Prior to the Governorship election in Anambra State, there was widespread apprehension prompted by factors such as the security situation in the South East and the Independent National Electoral Commission’s (INEC) readiness for the election especially with the controversy generated by its decision to deploy technology in the conduct of the election and the transmission of its results.
There were, actually, calls for the postponement of the election because it was assumed that the pervasive threats by secessionist elements within the region will make its conduct ill-advised. In a daring move, almost all the stakeholders in the zone, including the government and civil society organisations, pulled every stop to ensure that the election held.
Political analysts explain what happened in Anambra state as a victory for democracy and a demonstration of willpower by all concerned which was channeled to a cause that would have embarrassed the nation if non-state actors had been allowed to actualise their threats to disrupt the exercise.
More than anything else, the security situation created a siege mentality among the people who were scared of taking a bold step forward to perform their civic duty. This state of mind on the part of the people was exacerbated by the presence of the security agencies which were on orders to dominate their environment. Many among the indigenes of the state did not want to be caught in the crossfire. Not a few, under the prevailing circumstance at the time, wondered if the election will hold at all. INEC, undaunted by the palpable state of anxiety and the near overwhelming challenge of having to provide some of the most basic infrastructure it needed, put its act together and successfully conducted the election.
The nation heaved a sigh of relief as the worst that was feared did not happen. Expectedly, however, there was a low voter turnout. But that common feature of polls in the South East generally, at the best of times, did not vitiate the credibility and integrity of the process and its outcome, or, for that matter, the determination of the electoral commission to carry out its assigned duties not minding the intervening odds.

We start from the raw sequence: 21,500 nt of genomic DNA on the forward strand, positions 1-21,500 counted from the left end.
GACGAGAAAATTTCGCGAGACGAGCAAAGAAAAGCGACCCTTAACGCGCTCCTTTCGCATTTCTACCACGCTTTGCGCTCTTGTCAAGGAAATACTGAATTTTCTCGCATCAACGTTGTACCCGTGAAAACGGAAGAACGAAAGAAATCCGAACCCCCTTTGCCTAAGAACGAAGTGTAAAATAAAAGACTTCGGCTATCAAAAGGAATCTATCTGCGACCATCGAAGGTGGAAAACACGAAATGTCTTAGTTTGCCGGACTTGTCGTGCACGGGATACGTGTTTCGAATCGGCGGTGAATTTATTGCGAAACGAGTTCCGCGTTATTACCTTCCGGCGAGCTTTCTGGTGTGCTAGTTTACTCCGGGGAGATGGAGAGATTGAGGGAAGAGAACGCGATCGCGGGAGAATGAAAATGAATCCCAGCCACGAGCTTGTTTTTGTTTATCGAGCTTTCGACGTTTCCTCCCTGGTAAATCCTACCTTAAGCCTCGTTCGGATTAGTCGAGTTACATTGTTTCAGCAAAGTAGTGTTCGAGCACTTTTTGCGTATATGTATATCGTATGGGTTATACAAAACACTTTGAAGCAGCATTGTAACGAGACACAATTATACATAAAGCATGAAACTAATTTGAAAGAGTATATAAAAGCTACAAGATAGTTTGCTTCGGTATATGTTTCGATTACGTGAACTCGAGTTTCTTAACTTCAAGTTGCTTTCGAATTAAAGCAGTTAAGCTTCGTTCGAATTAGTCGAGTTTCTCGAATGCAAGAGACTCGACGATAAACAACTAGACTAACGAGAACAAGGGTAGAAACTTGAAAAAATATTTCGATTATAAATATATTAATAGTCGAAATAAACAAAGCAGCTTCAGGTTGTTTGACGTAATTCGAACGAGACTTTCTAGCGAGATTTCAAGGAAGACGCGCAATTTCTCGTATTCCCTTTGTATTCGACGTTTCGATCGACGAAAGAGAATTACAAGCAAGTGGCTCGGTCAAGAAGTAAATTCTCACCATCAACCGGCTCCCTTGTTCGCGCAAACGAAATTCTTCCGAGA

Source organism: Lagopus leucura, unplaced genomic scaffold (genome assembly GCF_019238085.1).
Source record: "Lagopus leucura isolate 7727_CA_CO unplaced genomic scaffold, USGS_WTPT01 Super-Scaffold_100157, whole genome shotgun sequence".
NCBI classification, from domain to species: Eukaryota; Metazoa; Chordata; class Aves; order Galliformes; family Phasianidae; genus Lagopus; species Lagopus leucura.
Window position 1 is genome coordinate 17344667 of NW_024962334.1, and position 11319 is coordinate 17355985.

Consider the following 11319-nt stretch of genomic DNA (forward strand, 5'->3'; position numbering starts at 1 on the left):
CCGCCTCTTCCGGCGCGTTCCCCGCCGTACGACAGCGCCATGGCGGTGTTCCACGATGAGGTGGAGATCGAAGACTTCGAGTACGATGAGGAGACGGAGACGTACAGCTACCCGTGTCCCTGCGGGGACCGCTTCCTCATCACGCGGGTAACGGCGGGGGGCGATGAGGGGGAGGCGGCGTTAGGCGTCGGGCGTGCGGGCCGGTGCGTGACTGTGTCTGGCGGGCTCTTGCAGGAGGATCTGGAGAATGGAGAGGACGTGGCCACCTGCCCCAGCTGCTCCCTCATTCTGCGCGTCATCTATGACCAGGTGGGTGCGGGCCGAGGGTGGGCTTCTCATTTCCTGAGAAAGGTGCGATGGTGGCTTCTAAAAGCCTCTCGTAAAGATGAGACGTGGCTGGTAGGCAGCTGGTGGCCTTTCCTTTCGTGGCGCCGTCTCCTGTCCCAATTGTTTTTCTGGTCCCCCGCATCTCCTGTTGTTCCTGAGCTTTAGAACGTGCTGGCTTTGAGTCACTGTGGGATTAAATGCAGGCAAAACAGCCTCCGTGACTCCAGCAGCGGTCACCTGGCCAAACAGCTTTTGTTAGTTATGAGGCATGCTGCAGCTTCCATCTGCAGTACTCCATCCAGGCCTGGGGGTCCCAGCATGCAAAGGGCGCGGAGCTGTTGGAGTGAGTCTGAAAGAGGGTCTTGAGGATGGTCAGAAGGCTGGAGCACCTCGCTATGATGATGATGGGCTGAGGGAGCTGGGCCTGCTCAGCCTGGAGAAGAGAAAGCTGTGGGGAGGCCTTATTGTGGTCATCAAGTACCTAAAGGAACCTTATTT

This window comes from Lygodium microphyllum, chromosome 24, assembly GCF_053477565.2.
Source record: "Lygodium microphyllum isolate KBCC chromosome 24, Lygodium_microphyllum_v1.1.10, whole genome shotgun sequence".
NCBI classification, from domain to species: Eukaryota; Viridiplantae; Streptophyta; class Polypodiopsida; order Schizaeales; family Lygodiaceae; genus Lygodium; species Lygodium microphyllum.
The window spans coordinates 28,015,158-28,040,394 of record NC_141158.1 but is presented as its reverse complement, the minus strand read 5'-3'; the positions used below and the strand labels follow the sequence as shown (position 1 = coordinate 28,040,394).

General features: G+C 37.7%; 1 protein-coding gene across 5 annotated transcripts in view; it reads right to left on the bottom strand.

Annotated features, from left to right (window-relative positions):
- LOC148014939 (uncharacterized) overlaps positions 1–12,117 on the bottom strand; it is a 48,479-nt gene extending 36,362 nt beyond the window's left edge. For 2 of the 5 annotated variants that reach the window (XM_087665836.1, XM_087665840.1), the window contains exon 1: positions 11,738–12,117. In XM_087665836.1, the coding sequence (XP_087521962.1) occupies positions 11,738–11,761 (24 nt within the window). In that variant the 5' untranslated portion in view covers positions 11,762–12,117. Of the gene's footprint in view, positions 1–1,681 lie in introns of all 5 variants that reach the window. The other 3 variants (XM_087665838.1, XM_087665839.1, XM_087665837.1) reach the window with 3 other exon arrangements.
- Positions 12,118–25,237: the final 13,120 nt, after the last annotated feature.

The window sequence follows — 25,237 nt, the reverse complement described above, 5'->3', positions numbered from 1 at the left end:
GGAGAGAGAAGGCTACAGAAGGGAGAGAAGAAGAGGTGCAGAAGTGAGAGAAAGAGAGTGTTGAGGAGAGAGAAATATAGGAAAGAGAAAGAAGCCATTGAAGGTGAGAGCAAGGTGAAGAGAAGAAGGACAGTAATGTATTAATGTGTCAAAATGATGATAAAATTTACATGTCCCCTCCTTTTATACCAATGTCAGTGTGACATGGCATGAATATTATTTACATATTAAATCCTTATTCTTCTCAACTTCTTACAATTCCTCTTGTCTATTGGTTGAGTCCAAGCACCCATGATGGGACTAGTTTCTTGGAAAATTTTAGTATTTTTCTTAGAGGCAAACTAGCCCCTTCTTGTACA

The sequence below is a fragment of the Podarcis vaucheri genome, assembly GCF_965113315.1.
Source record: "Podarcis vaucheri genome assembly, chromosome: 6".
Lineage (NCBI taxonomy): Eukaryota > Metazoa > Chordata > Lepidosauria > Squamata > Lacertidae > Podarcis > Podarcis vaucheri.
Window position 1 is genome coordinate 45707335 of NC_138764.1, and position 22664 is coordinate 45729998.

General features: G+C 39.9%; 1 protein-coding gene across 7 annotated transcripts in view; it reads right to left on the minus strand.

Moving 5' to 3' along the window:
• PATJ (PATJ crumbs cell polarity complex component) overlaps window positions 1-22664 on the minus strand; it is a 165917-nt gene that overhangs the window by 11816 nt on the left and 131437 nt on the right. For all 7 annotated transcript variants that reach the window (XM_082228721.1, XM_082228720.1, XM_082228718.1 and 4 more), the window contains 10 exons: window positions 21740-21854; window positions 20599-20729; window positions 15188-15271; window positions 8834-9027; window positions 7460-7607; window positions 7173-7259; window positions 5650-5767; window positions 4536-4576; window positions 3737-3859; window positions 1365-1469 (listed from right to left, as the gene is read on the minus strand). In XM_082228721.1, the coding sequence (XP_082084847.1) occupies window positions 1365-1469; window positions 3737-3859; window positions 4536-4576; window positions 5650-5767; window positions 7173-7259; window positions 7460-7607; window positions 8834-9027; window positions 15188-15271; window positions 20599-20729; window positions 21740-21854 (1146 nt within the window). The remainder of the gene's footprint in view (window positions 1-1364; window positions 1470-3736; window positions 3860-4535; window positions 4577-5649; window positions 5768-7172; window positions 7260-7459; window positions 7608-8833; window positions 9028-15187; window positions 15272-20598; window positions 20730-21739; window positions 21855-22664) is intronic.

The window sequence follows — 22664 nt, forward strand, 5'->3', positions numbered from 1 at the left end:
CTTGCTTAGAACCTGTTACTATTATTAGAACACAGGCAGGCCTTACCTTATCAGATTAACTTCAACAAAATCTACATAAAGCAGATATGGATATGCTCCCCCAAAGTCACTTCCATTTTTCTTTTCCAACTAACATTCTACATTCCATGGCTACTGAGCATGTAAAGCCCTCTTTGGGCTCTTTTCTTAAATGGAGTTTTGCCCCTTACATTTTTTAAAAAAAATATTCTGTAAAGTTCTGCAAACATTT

Were there lessons to learn from the situation before, during and after the Anambra polls and their implication for future exercises? The Commission was the first to admit that it was not unaware of the issues raised about the performance of the new technology deployed for voter accreditation, for instance. It averred that the deployment of the Bimodal Voter Accreditation System (BVAS) in the Anambra governorship election was the second pilot test and it was intended to achieve two objectives. First, INEC explained, is voter accreditation to replace the Smart Card Reader. The second is the uploading of polling unit result to the INEC Result Viewing (IReV) portal to replace the z-pad. BVAS performed optimally in its opinion, by uploading results to the IReV portal, but there were the usual challenges associated with the pilot of a new technology in a major election.
Assessing itself further, INEC pointed out that much of the glitches encountered on election day in Anambra State had little to do with the machines but more with the operators of the system. According to it, the extraordinarily difficult circumstances under which the election was held meant that some of the better trained ad hoc staff withdrew at the 11th hour. As if that was not bad enough, some critical service providers such as vehicle owners also withdrew, thereby severely affecting plans for rapid response by technicians – the Registration Area Technical (RATECH) staff. Still on that self-assessment, the electoral body noted that in spite of the glitches, BVAS justified the determination by the commission to deepen the deployment of technology in the electoral process.
In the opinion of this newspaper, and regardless of the perceived inefficiency of this new technology, it has strengthened the belief in the public space that even the minimal introduction of technology in voter accreditation is better than the best manual process. This has also justified the hope of citizens across the country that the deployment of more appropriate technology is essential to electoral integrity in Nigeria.
INEC wants Nigerians to be assured that it has learnt vital lessons from the Anambra pilot. It also pledged that there will be remarkable improvement in the next major election which is the end-of-tenure Area Council election in the Federal Capital Territory (FCT) schedule to hold in three months on 12th February 2022.
While we commend INEC for the outcome of the Anambra election, it is pertinent to call its attention to the tendency, on its part, to be over-confident in its preparations preceding the exercise proper. This was one of the major issues raised by observers as reports started filtering in about disappointments by critical service providers and ad hoc staff. Given the security situation in the South East, INEC ought to have anticipated those and put in place a contingency plan. Still, we believe that the Anambra election, with all its challenges and lessons, was a good outing for INEC and an affirmation of the viability of democracy in the country.